Eight In-plants Earn FSC Certification
Eight more in-plants recently earned Forest Stewardship Council (FSC) chain-of-custody certification through the InGreen group certification program for in-plants. They are:
• Bayer Corp. Printing Department
• Colgate University Document & Mail Services
• St. Joseph’s University Print Services
• University of Pennsylvania/Wharton Printing
• Villanova University Graphic Services
• Yale Printing and Publishing Services
• University of Delaware Printing and Mailing
• Washington State University/University Publishing
“Having an FSC certificate allows us to make a positive statement that we are a sustainable organization and that we care for the environment,” remarks Steven Rigby, director of printing at Washington State University, in Pullman, Wash., whose in-plant was recertified through InGreen. “It also gives us some excellent talking points with our clients related to FSC and other sustainable initiatives we are involved with at University Publishing.”
Managed by Printers Green Resource LLC, the InGreen (In-plant Graphic Reproduction for the Environment, Ecology and Nature) program allows U.S. in-plants with annual print sales of less than $5 million to get certified for less than half the cost of doing so independently. (For instance, Rodney Brown, of the University of Delaware, says his in-plant’s first FSC certification cost $4,800; recertification through InGreen cost $1,895.) At the same time, InGreen handles many key administrative and compliance requirements, such as documented procedures and training.
“InGreen was excellent to work with,” praises Jeffrey Gworek, director of Yale Printing & Publishing Services, in New Haven, Conn. “They use standard formats, templates and basic guidelines to make an easy-to-follow approach to the certification process.”
Yale’s in-plant pursued FSC certification due to customer demand and the university’s strong “green” focus. Yale’s president actively supports sustainability, he says.
“We have had customers requesting this for the five years I’ve been here. However the investment in time and money was previously way too costly,” remarks Gworek. InGreen’s program made it more feasible. “With the low cost and relatively small investment in staff resources, it now made sense to become certified. With customers looking for it, and Yale wanting to be a leader in sustainability, it was the right thing to do.
“We are getting jobs from customers who hadn’t been doing business with us, but with the FSC certification, now want to,” he continues. “We are also seeing customers upgrading some of their print jobs, making them more sophisticated because of the FSC certification, rather than it being a bare bones piece.”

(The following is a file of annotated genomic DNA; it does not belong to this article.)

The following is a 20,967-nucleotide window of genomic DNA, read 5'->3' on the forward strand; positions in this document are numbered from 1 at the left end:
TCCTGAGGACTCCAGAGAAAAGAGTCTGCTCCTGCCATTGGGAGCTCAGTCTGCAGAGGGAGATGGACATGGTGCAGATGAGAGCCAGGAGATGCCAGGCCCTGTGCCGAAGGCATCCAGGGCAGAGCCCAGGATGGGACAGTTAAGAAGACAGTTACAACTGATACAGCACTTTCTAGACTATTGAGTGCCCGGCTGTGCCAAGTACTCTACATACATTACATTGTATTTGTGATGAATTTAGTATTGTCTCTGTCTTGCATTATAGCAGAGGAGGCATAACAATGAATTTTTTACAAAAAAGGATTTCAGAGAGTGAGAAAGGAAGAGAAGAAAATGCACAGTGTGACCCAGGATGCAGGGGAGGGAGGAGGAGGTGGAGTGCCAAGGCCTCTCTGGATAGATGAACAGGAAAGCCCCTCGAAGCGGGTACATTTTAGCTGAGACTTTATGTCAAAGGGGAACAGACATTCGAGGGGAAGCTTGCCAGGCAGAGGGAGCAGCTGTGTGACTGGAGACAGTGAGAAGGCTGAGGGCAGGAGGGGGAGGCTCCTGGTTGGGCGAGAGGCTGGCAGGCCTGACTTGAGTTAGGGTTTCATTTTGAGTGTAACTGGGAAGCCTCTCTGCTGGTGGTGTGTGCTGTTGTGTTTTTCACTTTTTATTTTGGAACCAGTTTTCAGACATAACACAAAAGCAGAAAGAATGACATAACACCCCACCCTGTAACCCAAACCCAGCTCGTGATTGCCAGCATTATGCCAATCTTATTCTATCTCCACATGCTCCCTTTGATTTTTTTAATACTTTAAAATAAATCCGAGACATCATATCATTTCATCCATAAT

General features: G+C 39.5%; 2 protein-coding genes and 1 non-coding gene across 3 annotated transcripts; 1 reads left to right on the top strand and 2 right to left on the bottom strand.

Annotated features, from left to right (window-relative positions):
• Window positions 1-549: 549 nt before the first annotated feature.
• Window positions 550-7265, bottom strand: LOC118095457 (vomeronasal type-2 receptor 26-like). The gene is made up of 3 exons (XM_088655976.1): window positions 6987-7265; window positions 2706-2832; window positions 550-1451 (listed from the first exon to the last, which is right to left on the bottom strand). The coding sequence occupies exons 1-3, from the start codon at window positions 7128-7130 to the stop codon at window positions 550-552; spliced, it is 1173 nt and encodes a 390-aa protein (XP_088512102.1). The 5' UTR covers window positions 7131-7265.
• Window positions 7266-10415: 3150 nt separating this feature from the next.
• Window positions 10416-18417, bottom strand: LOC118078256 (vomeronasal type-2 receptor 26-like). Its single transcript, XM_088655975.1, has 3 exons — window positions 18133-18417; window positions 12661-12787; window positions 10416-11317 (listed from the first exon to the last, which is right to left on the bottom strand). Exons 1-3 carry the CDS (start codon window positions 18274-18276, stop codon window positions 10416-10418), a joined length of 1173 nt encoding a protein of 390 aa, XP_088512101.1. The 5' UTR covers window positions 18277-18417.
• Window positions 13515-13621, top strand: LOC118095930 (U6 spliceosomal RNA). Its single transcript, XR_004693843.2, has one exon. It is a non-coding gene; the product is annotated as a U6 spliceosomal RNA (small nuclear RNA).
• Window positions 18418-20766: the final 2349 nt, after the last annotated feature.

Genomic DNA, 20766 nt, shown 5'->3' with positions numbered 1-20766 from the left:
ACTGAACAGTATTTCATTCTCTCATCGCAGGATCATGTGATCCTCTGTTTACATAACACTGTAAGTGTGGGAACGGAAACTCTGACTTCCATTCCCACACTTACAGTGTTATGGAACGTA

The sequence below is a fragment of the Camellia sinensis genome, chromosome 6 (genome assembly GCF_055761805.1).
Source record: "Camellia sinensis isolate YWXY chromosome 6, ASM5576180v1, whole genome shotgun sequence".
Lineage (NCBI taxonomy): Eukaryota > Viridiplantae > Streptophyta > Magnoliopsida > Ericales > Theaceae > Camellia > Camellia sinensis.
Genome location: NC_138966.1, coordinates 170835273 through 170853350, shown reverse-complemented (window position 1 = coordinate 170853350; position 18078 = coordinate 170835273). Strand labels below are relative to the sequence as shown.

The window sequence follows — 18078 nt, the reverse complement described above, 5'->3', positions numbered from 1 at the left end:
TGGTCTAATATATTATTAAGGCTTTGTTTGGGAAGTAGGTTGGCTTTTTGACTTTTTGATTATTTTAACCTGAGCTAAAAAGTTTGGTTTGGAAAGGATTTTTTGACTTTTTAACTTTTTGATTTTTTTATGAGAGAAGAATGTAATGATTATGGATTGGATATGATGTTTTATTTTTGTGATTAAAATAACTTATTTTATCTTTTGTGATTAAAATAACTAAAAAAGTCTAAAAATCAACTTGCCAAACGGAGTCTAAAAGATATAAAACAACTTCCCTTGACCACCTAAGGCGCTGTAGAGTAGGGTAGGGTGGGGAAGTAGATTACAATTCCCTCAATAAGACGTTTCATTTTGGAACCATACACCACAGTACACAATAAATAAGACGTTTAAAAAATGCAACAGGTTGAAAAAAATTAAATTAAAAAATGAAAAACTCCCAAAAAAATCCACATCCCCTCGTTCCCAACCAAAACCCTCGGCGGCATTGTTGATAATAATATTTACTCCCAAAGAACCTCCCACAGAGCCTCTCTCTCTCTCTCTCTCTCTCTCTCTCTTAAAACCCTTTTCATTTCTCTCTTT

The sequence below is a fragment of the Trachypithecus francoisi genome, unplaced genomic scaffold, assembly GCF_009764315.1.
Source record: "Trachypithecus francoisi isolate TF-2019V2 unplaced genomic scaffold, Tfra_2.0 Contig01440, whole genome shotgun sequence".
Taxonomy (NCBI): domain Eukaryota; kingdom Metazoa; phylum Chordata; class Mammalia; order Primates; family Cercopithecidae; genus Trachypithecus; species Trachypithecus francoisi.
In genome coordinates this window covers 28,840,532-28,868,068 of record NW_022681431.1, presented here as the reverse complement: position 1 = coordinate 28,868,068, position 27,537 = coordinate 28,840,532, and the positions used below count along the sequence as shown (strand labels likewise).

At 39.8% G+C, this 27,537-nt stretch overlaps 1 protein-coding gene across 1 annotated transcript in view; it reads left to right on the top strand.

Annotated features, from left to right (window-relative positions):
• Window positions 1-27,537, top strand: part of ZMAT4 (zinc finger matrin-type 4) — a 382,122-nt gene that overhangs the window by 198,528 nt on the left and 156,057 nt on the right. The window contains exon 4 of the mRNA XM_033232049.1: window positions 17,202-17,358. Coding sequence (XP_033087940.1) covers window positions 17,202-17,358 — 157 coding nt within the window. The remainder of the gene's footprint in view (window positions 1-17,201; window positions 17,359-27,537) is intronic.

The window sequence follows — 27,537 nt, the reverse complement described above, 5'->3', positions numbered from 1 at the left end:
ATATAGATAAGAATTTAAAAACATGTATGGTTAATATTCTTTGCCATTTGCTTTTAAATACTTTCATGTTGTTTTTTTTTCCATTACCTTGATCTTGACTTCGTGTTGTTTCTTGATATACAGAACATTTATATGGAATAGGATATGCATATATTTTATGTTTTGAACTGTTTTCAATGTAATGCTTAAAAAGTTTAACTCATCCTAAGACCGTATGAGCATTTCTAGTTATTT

“The environment is very important to our university, and we in Document & Mail Services have been on the leading edge of conservation efforts over many years,” explains Bob Keats, director of Document & Mail Services at Colgate University, in Hamilton N.Y. “We are working with our Office of Sustainability to help educate the general university community about the ecological advantages of FSC papers.”
Both Keats and Gworek say they were encouraged to pursue FSC certification by Lisa Hoover, director of Bucknell University’s Office of Publications, Print and Mail, which earned its certification as part of InGreen’s first graduating class last spring.
“It was very helpful to know that it is not a necessity to have a large staff to make these types of advances,” says Keats, “nor to have vast amounts of storage space to accomplish the certification.”
The InGreen program offers full FSC chain-of-custody certification for an all-inclusive price of $1,895, while providing extensive assistance to members as they work towards certification. This makes the process faster and much easier. Professional marketing support is also provided to assist members with the promotion of their FSC status and services.
For more information about InGreen, contact Rick Huntoon at (214) 228-1448, firstname.lastname@example.org or visit www.ingreenprinter.com.
Bob has served as editor of In-plant Graphics since October of 1994. Prior to that he served for three years as managing editor of Printing Impressions, a commercial printing publication. Mr. Neubauer is very active in the U.S. in-plant industry. He attends all the major in-plant conferences and has visited more than 130 in-plant operations around the world. He has given presentations to numerous in-plant groups in the U.S., Canada and Australia, including the Association of College and University Printers and the In-plant Printing and Mailing Association. He also coordinates the annual In-Print contest, cosponsored by IPMA and In-plant Graphics.